Once again, many Americans found themselves angry with the Supreme Court over a decision about Indian tribes. There were the usual mutterings of “there ought to be a law….” As usual, Congress listened to those who had muttered, and in 1885 passed the Seven Major Crimes Act which extended federal jurisdiction over reservations regarding the crimes of murder, manslaughter, rape, assault with intent to kill, arson, burglary, and larceny. Thus, the U.S. assumed jurisdiction of crimes by Indians against Indi¬ans and weakened the sovereignty of the Indian nations.
Since 1885, the Seven Major Crimes Act has been revised a number of times by Congress. In addition, in 1953 Congress passed Public Law 280 giving state governments the right to assume civil and criminal jurisdiction over Indian reservations in California, Minnesota, Nebraska, Oregon, Wisconsin, and Alaska. The law was created in part because of Congress’s perception of the “lawlessness” of the reservations and a concern to protect non-Indians living near the reservations. It was also a part of a program to terminate all federal responsibility for the reservations.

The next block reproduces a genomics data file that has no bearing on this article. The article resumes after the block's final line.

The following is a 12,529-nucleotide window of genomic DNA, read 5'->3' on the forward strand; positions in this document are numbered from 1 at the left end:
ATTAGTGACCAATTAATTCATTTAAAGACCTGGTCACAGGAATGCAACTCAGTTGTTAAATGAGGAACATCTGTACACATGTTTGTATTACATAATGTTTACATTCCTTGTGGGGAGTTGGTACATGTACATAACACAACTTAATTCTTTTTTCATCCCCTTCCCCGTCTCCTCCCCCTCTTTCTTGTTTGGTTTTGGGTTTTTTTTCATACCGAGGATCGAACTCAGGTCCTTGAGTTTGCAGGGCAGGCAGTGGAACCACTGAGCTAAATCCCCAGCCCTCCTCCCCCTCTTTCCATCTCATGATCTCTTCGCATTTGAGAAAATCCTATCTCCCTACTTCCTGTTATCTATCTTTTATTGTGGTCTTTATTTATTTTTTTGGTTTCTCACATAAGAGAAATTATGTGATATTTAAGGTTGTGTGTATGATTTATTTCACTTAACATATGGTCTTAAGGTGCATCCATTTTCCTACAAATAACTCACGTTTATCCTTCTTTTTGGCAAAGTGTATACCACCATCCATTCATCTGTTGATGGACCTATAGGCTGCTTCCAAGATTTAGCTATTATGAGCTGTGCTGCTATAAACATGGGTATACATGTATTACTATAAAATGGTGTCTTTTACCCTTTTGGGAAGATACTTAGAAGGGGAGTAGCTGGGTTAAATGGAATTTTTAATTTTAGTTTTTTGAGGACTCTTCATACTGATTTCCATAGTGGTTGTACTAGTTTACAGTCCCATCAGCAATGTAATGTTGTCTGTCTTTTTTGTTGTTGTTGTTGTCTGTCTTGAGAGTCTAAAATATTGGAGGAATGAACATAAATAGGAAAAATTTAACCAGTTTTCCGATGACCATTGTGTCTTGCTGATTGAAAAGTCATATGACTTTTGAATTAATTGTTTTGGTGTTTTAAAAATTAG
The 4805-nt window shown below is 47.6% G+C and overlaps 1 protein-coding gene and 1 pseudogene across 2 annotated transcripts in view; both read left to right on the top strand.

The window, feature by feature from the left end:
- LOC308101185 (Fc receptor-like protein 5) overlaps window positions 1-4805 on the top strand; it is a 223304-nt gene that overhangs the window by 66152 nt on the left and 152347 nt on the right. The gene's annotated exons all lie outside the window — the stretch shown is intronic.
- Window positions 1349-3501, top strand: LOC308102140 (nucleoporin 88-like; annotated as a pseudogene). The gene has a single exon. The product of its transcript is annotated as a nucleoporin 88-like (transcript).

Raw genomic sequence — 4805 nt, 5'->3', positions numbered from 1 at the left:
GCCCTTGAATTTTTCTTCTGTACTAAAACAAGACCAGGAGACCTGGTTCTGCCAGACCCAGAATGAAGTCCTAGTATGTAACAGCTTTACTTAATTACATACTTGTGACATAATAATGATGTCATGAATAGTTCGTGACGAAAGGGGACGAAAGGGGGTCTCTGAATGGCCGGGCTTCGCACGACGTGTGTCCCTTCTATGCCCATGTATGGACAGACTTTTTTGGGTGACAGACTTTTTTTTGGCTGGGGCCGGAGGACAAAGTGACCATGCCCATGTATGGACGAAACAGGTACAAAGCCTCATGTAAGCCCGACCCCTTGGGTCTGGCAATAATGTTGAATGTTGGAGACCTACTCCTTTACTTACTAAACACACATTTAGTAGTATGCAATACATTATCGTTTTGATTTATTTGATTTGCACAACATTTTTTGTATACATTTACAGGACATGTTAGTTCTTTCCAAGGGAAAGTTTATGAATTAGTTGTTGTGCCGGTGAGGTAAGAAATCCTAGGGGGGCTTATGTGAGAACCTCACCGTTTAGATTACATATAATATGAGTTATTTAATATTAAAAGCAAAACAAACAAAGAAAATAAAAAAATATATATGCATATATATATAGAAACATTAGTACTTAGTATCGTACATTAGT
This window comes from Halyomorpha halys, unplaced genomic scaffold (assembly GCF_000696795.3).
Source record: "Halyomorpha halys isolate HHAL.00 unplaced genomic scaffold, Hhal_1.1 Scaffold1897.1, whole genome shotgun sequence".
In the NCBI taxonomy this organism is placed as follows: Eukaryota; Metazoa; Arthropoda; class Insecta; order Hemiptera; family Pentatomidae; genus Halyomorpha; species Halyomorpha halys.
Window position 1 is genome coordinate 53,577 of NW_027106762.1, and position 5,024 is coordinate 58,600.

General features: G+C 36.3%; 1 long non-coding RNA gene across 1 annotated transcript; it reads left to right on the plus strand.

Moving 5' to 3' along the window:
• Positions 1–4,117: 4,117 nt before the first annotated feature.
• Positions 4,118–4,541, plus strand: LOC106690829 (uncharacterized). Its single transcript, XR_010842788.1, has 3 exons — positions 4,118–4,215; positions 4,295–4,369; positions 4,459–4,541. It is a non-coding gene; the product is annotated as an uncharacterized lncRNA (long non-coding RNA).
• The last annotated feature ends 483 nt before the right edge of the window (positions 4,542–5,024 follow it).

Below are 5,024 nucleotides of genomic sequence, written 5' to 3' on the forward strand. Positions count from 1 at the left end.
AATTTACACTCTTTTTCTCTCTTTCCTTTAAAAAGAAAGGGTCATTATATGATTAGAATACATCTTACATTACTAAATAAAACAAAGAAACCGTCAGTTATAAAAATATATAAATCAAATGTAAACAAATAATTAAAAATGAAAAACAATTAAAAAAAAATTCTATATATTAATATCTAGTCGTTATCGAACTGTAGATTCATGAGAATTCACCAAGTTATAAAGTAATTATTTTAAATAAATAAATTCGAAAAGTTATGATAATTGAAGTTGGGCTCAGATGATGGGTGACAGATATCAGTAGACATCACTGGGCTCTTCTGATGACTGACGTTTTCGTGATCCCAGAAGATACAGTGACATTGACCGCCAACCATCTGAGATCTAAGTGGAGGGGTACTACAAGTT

As a result of Crow Dog and the Major Crimes Act, major crimes on most Indian reservations today are federal crimes which are to be investigated by the Federal Bureau of Investigation (FBI). From an Indian perspective the FBI is not particularly well-regarded for either its empathy nor its sympathy regarding either Indians or their cultural traditions. For most FBI agents, investigating crimes on Indian reservations is a low priority assignment and one which does not lead to career advancement.